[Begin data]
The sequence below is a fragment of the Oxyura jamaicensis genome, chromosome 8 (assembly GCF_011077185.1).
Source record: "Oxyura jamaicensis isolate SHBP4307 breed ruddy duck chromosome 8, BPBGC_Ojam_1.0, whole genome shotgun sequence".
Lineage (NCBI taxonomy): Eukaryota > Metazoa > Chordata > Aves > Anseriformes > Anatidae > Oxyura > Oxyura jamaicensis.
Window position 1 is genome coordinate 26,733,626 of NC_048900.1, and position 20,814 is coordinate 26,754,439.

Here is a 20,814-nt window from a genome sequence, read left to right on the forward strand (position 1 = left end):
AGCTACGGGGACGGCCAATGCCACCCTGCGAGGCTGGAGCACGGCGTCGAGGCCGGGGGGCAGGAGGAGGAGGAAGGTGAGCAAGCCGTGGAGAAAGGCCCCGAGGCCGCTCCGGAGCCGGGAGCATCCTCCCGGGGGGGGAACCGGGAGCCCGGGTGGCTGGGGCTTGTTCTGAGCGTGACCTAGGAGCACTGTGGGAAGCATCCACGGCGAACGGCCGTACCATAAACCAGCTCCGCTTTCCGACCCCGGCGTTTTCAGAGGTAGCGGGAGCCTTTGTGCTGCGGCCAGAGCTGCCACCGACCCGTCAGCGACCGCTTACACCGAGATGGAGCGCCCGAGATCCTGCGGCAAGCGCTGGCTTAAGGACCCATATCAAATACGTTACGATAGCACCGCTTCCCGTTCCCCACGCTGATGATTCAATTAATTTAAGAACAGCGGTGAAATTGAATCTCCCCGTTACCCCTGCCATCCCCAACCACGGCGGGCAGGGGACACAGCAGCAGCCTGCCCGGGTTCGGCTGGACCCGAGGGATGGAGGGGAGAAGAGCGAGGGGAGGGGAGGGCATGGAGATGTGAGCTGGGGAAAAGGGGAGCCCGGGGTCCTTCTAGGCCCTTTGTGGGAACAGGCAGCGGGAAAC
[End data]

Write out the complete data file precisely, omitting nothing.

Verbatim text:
The sequence below is a fragment of the Oxyura jamaicensis genome, chromosome 8 (assembly GCF_011077185.1).
Source record: "Oxyura jamaicensis isolate SHBP4307 breed ruddy duck chromosome 8, BPBGC_Ojam_1.0, whole genome shotgun sequence".
Lineage (NCBI taxonomy): Eukaryota > Metazoa > Chordata > Aves > Anseriformes > Anatidae > Oxyura > Oxyura jamaicensis.
Window position 1 is genome coordinate 26,733,626 of NC_048900.1, and position 20,814 is coordinate 26,754,439.

Here is a 20,814-nt window from a genome sequence, read left to right on the forward strand (position 1 = left end):
AGCTACGGGGACGGCCAATGCCACCCTGCGAGGCTGGAGCACGGCGTCGAGGCCGGGGGGCAGGAGGAGGAGGAAGGTGAGCAAGCCGTGGAGAAAGGCCCCGAGGCCGCTCCGGAGCCGGGAGCATCCTCCCGGGGGGGGAACCGGGAGCCCGGGTGGCTGGGGCTTGTTCTGAGCGTGACCTAGGAGCACTGTGGGAAGCATCCACGGCGAACGGCCGTACCATAAACCAGCTCCGCTTTCCGACCCCGGCGTTTTCAGAGGTAGCGGGAGCCTTTGTGCTGCGGCCAGAGCTGCCACCGACCCGTCAGCGACCGCTTACACCGAGATGGAGCGCCCGAGATCCTGCGGCAAGCGCTGGCTTAAGGACCCATATCAAATACGTTACGATAGCACCGCTTCCCGTTCCCCACGCTGATGATTCAATTAATTTAAGAACAGCGGTGAAATTGAATCTCCCCGTTACCCCTGCCATCCCCAACCACGGCGGGCAGGGGACACAGCAGCAGCCTGCCCGGGTTCGGCTGGACCCGAGGGATGGAGGGGAGAAGAGCGAGGGGAGGGGAGGGCATGGAGATGTGAGCTGGGGAAAAGGGGAGCCCGGGGTCCTTCTAGGCCCTTTGTGGGAACAGGCAGCGGGAAAC